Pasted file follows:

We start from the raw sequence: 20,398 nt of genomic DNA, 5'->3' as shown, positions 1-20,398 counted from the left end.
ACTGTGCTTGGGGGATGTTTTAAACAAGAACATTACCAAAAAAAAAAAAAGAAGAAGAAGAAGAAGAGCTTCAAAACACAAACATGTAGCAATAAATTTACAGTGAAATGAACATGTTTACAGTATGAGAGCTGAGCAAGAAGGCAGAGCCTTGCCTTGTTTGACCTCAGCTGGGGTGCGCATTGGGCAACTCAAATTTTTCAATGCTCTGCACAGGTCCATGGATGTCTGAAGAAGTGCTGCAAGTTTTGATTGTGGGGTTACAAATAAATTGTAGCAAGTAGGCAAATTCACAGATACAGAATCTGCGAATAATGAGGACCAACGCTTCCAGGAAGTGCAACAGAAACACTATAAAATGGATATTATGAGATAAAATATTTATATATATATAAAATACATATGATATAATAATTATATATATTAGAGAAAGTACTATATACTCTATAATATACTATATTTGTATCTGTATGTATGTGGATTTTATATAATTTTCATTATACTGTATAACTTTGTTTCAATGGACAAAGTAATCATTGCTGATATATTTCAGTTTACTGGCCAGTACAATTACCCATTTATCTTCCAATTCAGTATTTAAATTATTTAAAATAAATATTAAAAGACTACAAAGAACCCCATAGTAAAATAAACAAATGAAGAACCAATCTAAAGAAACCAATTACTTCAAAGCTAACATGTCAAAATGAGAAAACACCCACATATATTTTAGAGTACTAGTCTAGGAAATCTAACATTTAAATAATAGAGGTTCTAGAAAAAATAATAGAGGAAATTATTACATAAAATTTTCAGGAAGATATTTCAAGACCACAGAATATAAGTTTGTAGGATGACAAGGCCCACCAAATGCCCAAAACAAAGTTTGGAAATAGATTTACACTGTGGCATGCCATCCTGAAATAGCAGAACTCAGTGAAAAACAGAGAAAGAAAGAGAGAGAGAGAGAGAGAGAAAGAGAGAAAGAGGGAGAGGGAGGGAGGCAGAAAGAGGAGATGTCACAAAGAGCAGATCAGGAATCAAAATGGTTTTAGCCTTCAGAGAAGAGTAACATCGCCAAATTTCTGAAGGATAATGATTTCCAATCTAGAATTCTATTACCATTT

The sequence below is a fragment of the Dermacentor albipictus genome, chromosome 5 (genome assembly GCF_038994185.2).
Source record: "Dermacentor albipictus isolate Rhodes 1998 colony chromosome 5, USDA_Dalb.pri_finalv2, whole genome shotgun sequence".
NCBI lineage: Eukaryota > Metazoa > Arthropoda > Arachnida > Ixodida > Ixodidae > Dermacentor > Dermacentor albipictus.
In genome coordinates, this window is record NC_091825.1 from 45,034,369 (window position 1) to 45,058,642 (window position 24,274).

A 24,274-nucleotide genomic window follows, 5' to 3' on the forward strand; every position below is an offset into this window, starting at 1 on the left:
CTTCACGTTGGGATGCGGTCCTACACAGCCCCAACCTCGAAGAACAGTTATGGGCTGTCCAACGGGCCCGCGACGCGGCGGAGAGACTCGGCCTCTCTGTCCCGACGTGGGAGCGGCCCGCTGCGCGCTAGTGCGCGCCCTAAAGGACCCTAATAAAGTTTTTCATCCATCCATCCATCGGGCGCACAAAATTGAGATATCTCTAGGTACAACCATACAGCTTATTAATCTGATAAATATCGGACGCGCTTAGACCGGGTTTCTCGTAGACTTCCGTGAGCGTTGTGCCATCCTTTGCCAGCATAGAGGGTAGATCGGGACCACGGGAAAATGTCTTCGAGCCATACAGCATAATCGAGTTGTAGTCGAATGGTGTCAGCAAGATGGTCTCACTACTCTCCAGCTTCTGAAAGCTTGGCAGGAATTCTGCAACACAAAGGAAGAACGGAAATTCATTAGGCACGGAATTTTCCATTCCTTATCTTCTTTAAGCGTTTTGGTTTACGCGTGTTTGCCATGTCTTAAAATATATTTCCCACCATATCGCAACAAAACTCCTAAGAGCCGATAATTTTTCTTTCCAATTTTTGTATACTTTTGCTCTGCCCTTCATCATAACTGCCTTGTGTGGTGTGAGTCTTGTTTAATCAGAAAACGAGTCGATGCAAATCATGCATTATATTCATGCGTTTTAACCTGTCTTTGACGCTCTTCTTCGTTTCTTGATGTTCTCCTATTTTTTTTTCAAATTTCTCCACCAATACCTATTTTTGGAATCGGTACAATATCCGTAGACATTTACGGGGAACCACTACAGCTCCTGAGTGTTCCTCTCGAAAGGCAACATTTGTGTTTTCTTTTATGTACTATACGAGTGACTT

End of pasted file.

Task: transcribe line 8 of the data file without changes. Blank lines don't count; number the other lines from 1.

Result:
CTTCACGTTGGGATGCGGTCCTACACAGCCCCAACCTCGAAGAACAGTTATGGGCTGTCCAACGGGCCCGCGACGCGGCGGAGAGACTCGGCCTCTCTGTCCCGACGTGGGAGCGGCCCGCTGCGCGCTAGTGCGCGCCCTAAAGGACCCTAATAAAGTTTTTCATCCATCCATCCATCGGGCGCACAAAATTGAGATATCTCTAGGTACAACCATACAGCTTATTAATCTGATAAATATCGGACGCGCTTAGACCGGGTTTCTCGTAGACTTCCGTGAGCGTTGTGCCATCCTTTGCCAGCATAGAGGGTAGATCGGGACCACGGGAAAATGTCTTCGAGCCATACAGCATAATCGAGTTGTAGTCGAATGGTGTCAGCAAGATGGTCTCACTACTCTCCAGCTTCTGAAAGCTTGGCAGGAATTCTGCAACACAAAGGAAGAACGGAAATTCATTAGGCACGGAATTTTCCATTCCTTATCTTCTTTAAGCGTTTTGGTTTACGCGTGTTTGCCATGTCTTAAAATATATTTCCCACCATATCGCAACAAAACTCCTAAGAGCCGATAATTTTTCTTTCCAATTTTTGTATACTTTTGCTCTGCCCTTCATCATAACTGCCTTGTGTGGTGTGAGTCTTGTTTAATCAGAAAACGAGTCGATGCAAATCATGCATTATATTCATGCGTTTTAACCTGTCTTTGACGCTCTTCTTCGTTTCTTGATGTTCTCCTATTTTTTTTTCAAATTTCTCCACCAATACCTATTTTTGGAATCGGTACAATATCCGTAGACATTTACGGGGAACCACTACAGCTCCTGAGTGTTCCTCTCGAAAGGCAACATTTGTGTTTTCTTTTATGTACTATACGAGTGACTT